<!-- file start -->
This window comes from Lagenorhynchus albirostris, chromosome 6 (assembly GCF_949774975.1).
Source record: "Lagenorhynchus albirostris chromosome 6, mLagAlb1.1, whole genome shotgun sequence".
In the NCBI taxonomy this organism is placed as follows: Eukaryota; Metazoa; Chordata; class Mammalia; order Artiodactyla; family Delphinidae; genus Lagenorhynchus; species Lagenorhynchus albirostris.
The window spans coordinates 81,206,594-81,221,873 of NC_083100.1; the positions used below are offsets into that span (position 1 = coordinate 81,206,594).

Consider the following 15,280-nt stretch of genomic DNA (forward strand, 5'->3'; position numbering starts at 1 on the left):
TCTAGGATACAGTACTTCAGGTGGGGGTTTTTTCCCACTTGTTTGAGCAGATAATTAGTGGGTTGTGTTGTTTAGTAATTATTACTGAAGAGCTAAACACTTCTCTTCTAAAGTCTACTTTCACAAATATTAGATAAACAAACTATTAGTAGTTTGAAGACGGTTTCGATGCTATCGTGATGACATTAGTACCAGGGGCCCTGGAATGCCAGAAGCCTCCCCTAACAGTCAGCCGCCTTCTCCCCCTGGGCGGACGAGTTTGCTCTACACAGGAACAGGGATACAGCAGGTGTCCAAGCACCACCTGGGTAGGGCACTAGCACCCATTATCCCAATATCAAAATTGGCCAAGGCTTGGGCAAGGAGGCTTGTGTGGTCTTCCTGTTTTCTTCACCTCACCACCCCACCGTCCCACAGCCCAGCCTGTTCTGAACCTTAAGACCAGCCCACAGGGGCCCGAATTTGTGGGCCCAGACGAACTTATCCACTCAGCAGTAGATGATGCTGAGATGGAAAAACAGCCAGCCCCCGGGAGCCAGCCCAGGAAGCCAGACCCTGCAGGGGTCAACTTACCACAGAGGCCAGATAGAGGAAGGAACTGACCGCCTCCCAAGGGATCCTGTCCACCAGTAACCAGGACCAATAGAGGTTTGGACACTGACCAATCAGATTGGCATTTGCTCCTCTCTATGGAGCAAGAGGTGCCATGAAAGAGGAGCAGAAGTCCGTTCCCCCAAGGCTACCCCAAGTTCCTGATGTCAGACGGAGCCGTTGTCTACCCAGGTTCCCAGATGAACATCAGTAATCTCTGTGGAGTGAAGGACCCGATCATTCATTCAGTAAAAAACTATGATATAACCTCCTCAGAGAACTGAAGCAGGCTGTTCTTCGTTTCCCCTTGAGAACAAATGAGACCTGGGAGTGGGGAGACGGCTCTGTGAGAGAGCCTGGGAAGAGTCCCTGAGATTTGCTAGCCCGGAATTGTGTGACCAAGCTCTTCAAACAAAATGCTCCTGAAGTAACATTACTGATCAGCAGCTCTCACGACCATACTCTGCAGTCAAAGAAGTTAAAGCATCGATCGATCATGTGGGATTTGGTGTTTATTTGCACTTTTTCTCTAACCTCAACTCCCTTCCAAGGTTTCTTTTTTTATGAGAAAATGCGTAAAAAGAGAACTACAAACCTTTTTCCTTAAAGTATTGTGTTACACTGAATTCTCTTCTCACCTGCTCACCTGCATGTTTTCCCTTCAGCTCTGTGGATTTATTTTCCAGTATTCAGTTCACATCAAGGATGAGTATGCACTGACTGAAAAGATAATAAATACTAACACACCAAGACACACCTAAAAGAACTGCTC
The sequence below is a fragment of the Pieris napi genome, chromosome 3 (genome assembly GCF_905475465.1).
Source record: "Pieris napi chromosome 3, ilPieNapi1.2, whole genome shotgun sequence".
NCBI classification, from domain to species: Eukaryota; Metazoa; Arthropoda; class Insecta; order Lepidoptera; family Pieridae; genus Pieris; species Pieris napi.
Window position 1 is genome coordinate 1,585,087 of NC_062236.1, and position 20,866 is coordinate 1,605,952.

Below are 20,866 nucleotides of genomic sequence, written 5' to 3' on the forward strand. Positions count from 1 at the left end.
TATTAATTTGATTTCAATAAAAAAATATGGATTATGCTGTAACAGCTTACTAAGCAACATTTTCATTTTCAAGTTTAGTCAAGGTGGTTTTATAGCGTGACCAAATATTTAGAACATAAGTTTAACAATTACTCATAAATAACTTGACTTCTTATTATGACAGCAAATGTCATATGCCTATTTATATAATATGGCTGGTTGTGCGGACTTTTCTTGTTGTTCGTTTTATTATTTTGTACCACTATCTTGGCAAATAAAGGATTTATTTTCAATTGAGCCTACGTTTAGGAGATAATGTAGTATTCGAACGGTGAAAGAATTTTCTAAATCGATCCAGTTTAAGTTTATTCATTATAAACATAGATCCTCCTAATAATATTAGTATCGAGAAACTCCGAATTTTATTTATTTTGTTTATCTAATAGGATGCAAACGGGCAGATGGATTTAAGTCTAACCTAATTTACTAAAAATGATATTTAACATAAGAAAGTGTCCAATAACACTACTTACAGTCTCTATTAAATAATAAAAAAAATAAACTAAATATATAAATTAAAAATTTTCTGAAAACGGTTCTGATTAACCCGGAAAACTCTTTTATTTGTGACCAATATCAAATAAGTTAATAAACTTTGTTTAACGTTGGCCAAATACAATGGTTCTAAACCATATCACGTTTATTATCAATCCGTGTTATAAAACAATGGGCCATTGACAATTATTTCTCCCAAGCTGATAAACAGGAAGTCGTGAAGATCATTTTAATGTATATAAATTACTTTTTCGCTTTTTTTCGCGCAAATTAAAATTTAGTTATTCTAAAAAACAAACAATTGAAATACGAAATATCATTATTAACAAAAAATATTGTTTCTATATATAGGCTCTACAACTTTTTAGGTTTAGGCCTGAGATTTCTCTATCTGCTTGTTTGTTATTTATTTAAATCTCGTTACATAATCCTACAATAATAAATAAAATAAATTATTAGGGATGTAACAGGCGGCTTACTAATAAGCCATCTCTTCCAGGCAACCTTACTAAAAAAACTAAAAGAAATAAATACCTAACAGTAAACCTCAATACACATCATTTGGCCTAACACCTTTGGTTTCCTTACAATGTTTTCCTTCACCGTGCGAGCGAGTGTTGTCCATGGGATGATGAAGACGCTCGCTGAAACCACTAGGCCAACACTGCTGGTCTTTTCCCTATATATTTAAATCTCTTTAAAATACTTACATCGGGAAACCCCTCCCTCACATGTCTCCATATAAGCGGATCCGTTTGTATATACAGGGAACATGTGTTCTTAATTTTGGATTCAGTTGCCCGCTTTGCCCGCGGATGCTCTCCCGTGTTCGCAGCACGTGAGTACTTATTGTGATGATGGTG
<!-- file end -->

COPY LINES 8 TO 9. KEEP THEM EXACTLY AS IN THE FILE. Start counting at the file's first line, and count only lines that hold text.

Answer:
Source record: "Pieris napi chromosome 3, ilPieNapi1.2, whole genome shotgun sequence".
NCBI classification, from domain to species: Eukaryota; Metazoa; Arthropoda; class Insecta; order Lepidoptera; family Pieridae; genus Pieris; species Pieris napi.